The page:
I know it’s August but even so, the two ideas from the Institute for Public Policy Research (IPPR) I’ve noticed this weekend are remarkably wrong.
One is to make it compulsory for people to vote in the first election after they turn 18, or be fined. This is so wrong on so many levels. They’re right that getting into a habit of voting is a good thing, and that people who vote when young are more likely to continue to do so. But one of the things that makes our weird democracy work is that it is based on choice, and having that choice removed is wrong. Even worse is that it is also divisive and patronising by only being for one cohort.
I’d very happily make more of a big deal of the first time vote, but making it compulsory is wrong. It’s up to politicians to encourage us not force us.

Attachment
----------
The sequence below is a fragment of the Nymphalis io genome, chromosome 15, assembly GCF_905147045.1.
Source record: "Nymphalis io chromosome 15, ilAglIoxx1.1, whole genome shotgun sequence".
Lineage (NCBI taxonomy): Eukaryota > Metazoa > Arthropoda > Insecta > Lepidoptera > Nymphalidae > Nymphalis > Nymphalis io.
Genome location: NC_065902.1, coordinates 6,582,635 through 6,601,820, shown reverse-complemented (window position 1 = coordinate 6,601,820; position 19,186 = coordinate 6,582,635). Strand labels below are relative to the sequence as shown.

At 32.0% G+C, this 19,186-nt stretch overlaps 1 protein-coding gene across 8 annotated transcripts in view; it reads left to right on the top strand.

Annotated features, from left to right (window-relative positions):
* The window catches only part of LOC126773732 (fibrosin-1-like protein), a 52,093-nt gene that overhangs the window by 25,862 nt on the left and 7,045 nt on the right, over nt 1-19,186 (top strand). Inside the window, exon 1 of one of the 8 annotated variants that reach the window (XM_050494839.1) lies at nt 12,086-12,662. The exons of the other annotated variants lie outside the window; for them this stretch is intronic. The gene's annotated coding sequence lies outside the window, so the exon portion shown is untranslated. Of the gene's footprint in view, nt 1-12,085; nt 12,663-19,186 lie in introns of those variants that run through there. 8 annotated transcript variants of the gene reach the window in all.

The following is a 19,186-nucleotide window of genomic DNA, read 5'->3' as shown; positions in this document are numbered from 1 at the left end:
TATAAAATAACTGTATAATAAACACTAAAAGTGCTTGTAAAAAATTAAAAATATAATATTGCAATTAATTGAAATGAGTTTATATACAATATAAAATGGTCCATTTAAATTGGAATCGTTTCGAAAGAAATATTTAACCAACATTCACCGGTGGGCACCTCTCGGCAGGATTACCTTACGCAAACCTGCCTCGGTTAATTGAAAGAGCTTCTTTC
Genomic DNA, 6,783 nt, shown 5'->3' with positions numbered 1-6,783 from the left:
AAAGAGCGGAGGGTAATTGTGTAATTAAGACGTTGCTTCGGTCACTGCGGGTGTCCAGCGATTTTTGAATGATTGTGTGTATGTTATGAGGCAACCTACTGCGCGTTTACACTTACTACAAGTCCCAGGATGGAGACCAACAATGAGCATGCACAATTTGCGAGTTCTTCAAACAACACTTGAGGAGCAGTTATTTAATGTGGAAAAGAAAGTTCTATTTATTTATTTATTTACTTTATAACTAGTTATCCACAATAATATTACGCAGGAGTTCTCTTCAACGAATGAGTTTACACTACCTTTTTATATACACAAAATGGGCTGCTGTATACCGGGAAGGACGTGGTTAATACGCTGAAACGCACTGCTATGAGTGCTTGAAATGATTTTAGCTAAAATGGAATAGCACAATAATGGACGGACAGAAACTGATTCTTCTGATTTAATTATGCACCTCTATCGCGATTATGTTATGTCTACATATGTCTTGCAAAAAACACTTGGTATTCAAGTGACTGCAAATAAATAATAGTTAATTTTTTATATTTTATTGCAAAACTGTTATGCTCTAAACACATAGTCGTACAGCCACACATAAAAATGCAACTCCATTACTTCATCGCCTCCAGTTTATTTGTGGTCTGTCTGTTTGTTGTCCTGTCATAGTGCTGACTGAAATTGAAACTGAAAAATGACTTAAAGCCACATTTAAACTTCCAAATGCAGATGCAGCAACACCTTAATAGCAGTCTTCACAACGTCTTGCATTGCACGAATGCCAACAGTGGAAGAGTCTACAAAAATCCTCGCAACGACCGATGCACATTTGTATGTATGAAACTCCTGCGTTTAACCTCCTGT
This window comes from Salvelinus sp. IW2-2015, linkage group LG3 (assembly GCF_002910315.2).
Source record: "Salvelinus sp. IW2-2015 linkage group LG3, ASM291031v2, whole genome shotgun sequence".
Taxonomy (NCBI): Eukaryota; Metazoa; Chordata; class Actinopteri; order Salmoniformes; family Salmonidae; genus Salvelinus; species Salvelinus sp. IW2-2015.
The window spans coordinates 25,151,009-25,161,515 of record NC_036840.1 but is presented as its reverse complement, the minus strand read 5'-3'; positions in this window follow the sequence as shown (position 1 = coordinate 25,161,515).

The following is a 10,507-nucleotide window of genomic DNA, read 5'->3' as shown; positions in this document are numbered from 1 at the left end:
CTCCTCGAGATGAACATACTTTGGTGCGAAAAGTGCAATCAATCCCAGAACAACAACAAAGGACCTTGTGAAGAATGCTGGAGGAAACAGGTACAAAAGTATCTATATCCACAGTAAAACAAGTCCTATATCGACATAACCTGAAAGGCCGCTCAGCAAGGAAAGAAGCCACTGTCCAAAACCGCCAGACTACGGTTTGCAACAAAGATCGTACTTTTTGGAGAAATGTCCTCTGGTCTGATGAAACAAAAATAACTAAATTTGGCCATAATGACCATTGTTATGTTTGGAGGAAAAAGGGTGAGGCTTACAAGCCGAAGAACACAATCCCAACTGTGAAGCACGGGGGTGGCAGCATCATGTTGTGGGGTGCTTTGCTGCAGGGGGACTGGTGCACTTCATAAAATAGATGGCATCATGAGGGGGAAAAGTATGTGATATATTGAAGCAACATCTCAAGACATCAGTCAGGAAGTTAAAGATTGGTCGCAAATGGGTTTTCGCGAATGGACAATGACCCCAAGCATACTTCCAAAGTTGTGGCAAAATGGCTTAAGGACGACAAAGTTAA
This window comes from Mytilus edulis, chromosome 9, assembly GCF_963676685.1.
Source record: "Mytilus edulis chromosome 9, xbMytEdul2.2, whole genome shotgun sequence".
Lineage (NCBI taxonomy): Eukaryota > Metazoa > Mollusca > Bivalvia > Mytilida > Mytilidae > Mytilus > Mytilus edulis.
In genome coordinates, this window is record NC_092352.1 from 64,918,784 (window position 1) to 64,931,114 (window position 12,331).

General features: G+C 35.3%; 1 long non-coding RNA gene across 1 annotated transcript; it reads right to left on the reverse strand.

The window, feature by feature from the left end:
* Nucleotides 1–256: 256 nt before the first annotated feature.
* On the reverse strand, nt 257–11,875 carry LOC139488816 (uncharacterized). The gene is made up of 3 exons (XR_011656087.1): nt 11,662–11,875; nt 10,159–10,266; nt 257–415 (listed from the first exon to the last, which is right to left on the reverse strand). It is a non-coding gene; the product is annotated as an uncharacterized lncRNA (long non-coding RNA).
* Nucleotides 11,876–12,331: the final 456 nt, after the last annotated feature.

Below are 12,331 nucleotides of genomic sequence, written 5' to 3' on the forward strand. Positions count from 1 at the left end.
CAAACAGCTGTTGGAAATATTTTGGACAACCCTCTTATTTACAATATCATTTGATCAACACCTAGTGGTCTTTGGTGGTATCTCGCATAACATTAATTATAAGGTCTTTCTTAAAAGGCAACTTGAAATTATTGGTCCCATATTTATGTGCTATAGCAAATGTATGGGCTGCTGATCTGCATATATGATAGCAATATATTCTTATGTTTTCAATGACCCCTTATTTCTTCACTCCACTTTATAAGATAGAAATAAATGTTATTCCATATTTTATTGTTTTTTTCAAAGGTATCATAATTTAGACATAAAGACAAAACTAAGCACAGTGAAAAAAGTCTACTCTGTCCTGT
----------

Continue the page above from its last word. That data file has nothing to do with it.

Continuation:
The second idea is to offer women (and yes, it does appear to be only women) who are single parents (and, again, only them) leave to care for elderly parents or permit them to exchange some of their maternity leave with their own mothers. This is insulting. It is not just women who should be sharing the work of looking after children and parents. We all have parents, children, dependants of one sort or another; just offering these different sorts of leave (which actually if they weren’t so sexist would be quite a good idea) to women is wrong.
One of the reasons that women do the lion’s share of ‘caring’ is that we as a society are conditioned to see it as women’s work, and so our legislation and our general offering (mother and baby rooms, the status of part-time jobs etc) is almost exclusively focused on women. I’ve written before that the only way to seriously start to address this is for parental leave to be shared properly; this from the IPPR is actually a backwards step.
I don’t often single out particular organisations in this way but these two ideas are so wrong that I think it’s worth doing. I’m hopeful that in the future they will have some fairer, better ideas that are more likely to result in people having control over their own lives, rather than perpetuating stereotypes or allowing those responsible to evade their responsibilities.